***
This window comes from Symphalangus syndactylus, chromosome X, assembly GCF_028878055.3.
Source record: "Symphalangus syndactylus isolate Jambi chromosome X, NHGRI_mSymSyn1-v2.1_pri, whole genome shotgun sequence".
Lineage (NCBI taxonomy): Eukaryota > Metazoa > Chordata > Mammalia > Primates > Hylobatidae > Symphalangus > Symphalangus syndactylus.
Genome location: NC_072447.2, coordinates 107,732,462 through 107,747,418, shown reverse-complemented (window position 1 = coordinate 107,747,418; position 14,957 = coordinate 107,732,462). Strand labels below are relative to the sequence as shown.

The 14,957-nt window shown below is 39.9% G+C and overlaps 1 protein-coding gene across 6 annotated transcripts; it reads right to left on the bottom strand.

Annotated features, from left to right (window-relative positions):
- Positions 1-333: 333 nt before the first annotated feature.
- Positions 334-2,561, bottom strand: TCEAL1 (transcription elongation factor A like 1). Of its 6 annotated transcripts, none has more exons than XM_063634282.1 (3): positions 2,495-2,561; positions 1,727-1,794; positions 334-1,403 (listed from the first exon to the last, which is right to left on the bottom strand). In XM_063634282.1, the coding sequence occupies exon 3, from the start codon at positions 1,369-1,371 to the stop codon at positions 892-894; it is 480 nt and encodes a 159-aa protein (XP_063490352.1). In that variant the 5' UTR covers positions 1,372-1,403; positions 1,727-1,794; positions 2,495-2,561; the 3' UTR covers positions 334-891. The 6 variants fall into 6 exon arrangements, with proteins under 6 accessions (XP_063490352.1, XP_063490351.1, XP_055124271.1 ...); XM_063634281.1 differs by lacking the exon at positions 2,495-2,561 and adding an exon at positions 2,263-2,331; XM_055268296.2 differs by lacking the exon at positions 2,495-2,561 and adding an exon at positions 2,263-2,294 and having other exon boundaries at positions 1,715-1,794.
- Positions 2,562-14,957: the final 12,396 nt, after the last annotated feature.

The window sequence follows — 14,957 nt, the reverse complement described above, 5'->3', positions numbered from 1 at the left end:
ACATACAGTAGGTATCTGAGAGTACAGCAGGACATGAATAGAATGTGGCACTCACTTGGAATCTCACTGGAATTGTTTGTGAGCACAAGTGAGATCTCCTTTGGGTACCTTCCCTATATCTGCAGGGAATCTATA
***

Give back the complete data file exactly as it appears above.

This window comes from Symphalangus syndactylus, chromosome X, assembly GCF_028878055.3.
Source record: "Symphalangus syndactylus isolate Jambi chromosome X, NHGRI_mSymSyn1-v2.1_pri, whole genome shotgun sequence".
Lineage (NCBI taxonomy): Eukaryota > Metazoa > Chordata > Mammalia > Primates > Hylobatidae > Symphalangus > Symphalangus syndactylus.
Genome location: NC_072447.2, coordinates 107,732,462 through 107,747,418, shown reverse-complemented (window position 1 = coordinate 107,747,418; position 14,957 = coordinate 107,732,462). Strand labels below are relative to the sequence as shown.

The 14,957-nt window shown below is 39.9% G+C and overlaps 1 protein-coding gene across 6 annotated transcripts; it reads right to left on the bottom strand.

Annotated features, from left to right (window-relative positions):
- Positions 1-333: 333 nt before the first annotated feature.
- Positions 334-2,561, bottom strand: TCEAL1 (transcription elongation factor A like 1). Of its 6 annotated transcripts, none has more exons than XM_063634282.1 (3): positions 2,495-2,561; positions 1,727-1,794; positions 334-1,403 (listed from the first exon to the last, which is right to left on the bottom strand). In XM_063634282.1, the coding sequence occupies exon 3, from the start codon at positions 1,369-1,371 to the stop codon at positions 892-894; it is 480 nt and encodes a 159-aa protein (XP_063490352.1). In that variant the 5' UTR covers positions 1,372-1,403; positions 1,727-1,794; positions 2,495-2,561; the 3' UTR covers positions 334-891. The 6 variants fall into 6 exon arrangements, with proteins under 6 accessions (XP_063490352.1, XP_063490351.1, XP_055124271.1 ...); XM_063634281.1 differs by lacking the exon at positions 2,495-2,561 and adding an exon at positions 2,263-2,331; XM_055268296.2 differs by lacking the exon at positions 2,495-2,561 and adding an exon at positions 2,263-2,294 and having other exon boundaries at positions 1,715-1,794.
- Positions 2,562-14,957: the final 12,396 nt, after the last annotated feature.

The window sequence follows — 14,957 nt, the reverse complement described above, 5'->3', positions numbered from 1 at the left end:
ACATACAGTAGGTATCTGAGAGTACAGCAGGACATGAATAGAATGTGGCACTCACTTGGAATCTCACTGGAATTGTTTGTGAGCACAAGTGAGATCTCCTTTGGGTACCTTCCCTATATCTGCAGGGAATCTATA